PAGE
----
If you’ve ever thought about having sex, but went to bed instead because you were exhausted from taking care of your children, you are not alone. A study was recently published in the science journal Archives of Sexual Behavior where they came to this conclusion: “American adults had sex about nine fewer times per year in the early 2010s compared to the late 1990s.”
Well, the “declines in sexual frequency were similar across gender, race, region, educational level, and work status and were largest among those in their 50s, those with school-age children, and those who did not watch pornography.”
The two largest contributing factors to the decline in sex were not being in a relationship and helicopter parenting.
Yes, helicopter parenting.
Scheduling our children’s playdates, making sure they arrive and leave safely, spending Saturday mornings as the team parent at soccer practice, only to zip on down to gymnastics practice in the afternoon, and making sure we never let them out of our line of sight at any moment ever, all of it being managed by mom and dad, seems to have really zapped our libidos.
No surprise there.
If this frustrates you, I totally understand. I’m bothered by it too. Last year, I published an essay in the Washington Post about all the things my children might be missing out on because unsupervised play is frowned upon. I grew up in a rural part of Utah and had to travel a good mile to get to my nearest neighbors with kids. But by the time I was 9, I was allowed to do that on my own. In fact, learning how to ride a bike was a rite of passage. It felt like my parents were saying, “You can now travel without me, so go on and do it. Be home before the street lights come on.”
But that isn’t the case with my children. We don’t let them wander alone. Mel and I arrange everything for them. We have a system: Our kids ask to play with a friend, we call the friend’s parents, and a playdate is arranged. When I was a child, there was no such thing as a playdate. It was more of a “wander the streets until you find someone to play with” sort of thing.
But what I didn’t realize is that while I was out looking for adventure, my parents were getting busy. Or at least that’s how it seems after reading this study. But the more I think about it, perhaps they weren’t getting busy right then and there as I wandered the neighborhood looking for friends. Perhaps they were simply focusing on their own needs, and the needs of their relationship, rather than focusing every living second on entertaining their children, so that when nighttime came around they had the stamina to get busy.
Part of the problem isn’t time, necessarily. Honestly, in the grand scheme of things, sex doesn’t take that long. The quickie was invented for a reason.
The problem is actually having the energy to put into the action of having sex. Samantha Lutz, a psychologist told CNN this about the “parenting effect” on sex: “A lot of parents feel like they’ve already done about 50 things they didn’t want to do that day, like getting up at dawn, and dealing with their child’s tantrums. Adding sex to the menu just seems like too much. So we turn to things like Netflix to unwind, which leads to immediate gratification with zero energy expended.”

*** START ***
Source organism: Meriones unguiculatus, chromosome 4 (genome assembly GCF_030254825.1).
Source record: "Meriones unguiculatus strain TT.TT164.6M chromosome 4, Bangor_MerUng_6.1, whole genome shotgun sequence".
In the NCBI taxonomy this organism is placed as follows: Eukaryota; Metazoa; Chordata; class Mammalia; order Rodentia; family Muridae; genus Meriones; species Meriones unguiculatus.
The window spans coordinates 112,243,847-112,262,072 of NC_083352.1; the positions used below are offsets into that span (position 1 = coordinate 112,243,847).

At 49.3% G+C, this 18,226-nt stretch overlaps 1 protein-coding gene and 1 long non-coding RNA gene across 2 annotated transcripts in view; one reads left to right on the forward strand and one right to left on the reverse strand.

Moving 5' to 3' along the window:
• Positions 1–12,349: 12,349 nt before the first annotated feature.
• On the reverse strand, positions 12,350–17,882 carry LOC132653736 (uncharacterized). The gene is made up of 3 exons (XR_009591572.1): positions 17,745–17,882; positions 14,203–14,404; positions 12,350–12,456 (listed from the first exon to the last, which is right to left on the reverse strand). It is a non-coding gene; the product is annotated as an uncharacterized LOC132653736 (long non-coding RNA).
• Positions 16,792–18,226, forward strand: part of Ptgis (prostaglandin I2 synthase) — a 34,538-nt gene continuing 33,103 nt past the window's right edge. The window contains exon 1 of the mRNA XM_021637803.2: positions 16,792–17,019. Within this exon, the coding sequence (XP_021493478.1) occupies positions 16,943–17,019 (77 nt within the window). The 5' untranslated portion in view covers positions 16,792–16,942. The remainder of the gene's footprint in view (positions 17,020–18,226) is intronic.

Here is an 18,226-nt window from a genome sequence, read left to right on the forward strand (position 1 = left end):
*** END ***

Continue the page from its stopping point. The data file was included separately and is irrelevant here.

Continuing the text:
Try to tell me you haven’t been there…
I know my wife and I have. It’s basically Netflix without the chill.
Ultimately, what this new study concluded is that parents in 2017 are getting screwed, and not in the way we’d like. But I think it also means, in the broader sense, that we are simply not indulging in any sort of self-care. We are in a time when everything is about the kids, and it’s clearly having an impact on our other important relationships. A decline in sex is simply an indicator of that. It signifies an imbalance. We expend all our focus on our children, leaving little for our partners.
So what can we do about it? That is an answer I’m not sure I can give. In a time when parents can get reported to the police for allowing their children to play unsupervised in their own backyard, helicopter parenting has gone from a parenting style choice to one of social obligation. So obviously our commitment to micromanaging our children’s lives is no longer an option. I doubt that our schedules, or the pressure, are going to lighten up any time soon.
Some advice that I often see on list of ways to make sex a priority in marriage is to make your marriage a priority. We might just have to take our hands off the parenting wheel wherever possible. We might have to find ways to cut back, so that we can find time for each other. It might mean getting a sitter, or it might mean not getting our children involved in so many extracurricular activities (so we parents have time for our own “activities”). It might even mean scheduling your relationship, sex and all, as carefully as you schedule your children’s lives. Whatever works!
But to be honest, I don’t know the answer. I’m with you, and feel like I’m between a rock and a hard place when it comes to being a good parent in 2017, while also maintaining a healthy relationship, sex life, and everything that comes with it. But what I do know is that making your marriage a priority doesn’t make your children less important. It means you realize the importance of your relationship in relation to your children and their overall well-being. A healthy relationship really is the backbone of a strong family, and it’s pretty difficult to have a happy and healthy relationship without giving it the time and dedication it needs to flourish.
So I’m going to show this study to my wife. I’m going to discuss it with her, and let her know that we are not alone in our struggles to manage our relationship and parenting. We are going to look at more than just sex. We are going to look at our time together as a whole. And then I’m going to discuss ways we can pull back as parents, so that we can strengthen our marriage. Parents of 2017, you might want to do the same.